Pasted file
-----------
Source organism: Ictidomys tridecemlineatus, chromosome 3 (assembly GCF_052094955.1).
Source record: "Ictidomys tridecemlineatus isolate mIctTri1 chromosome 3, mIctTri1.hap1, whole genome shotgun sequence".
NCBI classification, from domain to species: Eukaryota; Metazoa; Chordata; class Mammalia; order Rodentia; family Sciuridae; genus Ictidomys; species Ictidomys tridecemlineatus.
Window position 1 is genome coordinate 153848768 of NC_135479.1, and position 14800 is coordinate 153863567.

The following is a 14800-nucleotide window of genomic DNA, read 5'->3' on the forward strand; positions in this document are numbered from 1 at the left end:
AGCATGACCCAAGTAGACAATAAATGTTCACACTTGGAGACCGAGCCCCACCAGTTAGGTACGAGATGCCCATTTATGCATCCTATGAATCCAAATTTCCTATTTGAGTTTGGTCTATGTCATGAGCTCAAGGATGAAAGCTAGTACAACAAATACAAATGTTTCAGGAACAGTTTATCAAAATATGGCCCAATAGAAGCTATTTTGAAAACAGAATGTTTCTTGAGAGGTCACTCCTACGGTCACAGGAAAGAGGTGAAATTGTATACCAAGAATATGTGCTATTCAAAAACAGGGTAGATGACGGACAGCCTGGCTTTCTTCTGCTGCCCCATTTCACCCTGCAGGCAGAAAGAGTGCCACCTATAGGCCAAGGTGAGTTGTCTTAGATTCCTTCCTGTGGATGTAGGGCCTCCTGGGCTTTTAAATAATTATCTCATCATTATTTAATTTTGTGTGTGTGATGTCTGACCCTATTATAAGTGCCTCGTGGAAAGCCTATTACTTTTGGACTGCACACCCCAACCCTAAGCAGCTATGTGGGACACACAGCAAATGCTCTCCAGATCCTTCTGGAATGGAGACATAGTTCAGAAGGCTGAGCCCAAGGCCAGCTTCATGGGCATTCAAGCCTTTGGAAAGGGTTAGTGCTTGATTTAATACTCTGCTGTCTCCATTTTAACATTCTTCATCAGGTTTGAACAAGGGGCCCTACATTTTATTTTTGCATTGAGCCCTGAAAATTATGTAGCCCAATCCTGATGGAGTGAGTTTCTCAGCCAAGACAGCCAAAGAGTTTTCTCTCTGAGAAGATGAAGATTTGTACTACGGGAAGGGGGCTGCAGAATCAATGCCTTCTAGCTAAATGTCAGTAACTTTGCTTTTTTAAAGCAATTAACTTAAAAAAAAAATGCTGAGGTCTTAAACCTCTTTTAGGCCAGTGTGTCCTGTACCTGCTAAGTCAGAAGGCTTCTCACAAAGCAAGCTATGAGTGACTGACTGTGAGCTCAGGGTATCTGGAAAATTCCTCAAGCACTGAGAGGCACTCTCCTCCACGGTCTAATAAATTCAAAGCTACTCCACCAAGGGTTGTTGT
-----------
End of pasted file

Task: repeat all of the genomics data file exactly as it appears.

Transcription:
Source organism: Ictidomys tridecemlineatus, chromosome 3 (assembly GCF_052094955.1).
Source record: "Ictidomys tridecemlineatus isolate mIctTri1 chromosome 3, mIctTri1.hap1, whole genome shotgun sequence".
NCBI classification, from domain to species: Eukaryota; Metazoa; Chordata; class Mammalia; order Rodentia; family Sciuridae; genus Ictidomys; species Ictidomys tridecemlineatus.
Window position 1 is genome coordinate 153848768 of NC_135479.1, and position 14800 is coordinate 153863567.

The following is a 14800-nucleotide window of genomic DNA, read 5'->3' on the forward strand; positions in this document are numbered from 1 at the left end:
AGCATGACCCAAGTAGACAATAAATGTTCACACTTGGAGACCGAGCCCCACCAGTTAGGTACGAGATGCCCATTTATGCATCCTATGAATCCAAATTTCCTATTTGAGTTTGGTCTATGTCATGAGCTCAAGGATGAAAGCTAGTACAACAAATACAAATGTTTCAGGAACAGTTTATCAAAATATGGCCCAATAGAAGCTATTTTGAAAACAGAATGTTTCTTGAGAGGTCACTCCTACGGTCACAGGAAAGAGGTGAAATTGTATACCAAGAATATGTGCTATTCAAAAACAGGGTAGATGACGGACAGCCTGGCTTTCTTCTGCTGCCCCATTTCACCCTGCAGGCAGAAAGAGTGCCACCTATAGGCCAAGGTGAGTTGTCTTAGATTCCTTCCTGTGGATGTAGGGCCTCCTGGGCTTTTAAATAATTATCTCATCATTATTTAATTTTGTGTGTGTGATGTCTGACCCTATTATAAGTGCCTCGTGGAAAGCCTATTACTTTTGGACTGCACACCCCAACCCTAAGCAGCTATGTGGGACACACAGCAAATGCTCTCCAGATCCTTCTGGAATGGAGACATAGTTCAGAAGGCTGAGCCCAAGGCCAGCTTCATGGGCATTCAAGCCTTTGGAAAGGGTTAGTGCTTGATTTAATACTCTGCTGTCTCCATTTTAACATTCTTCATCAGGTTTGAACAAGGGGCCCTACATTTTATTTTTGCATTGAGCCCTGAAAATTATGTAGCCCAATCCTGATGGAGTGAGTTTCTCAGCCAAGACAGCCAAAGAGTTTTCTCTCTGAGAAGATGAAGATTTGTACTACGGGAAGGGGGCTGCAGAATCAATGCCTTCTAGCTAAATGTCAGTAACTTTGCTTTTTTAAAGCAATTAACTTAAAAAAAAAATGCTGAGGTCTTAAACCTCTTTTAGGCCAGTGTGTCCTGTACCTGCTAAGTCAGAAGGCTTCTCACAAAGCAAGCTATGAGTGACTGACTGTGAGCTCAGGGTATCTGGAAAATTCCTCAAGCACTGAGAGGCACTCTCCTCCACGGTCTAATAAATTCAAAGCTACTCCACCAAGGGTTGTTGT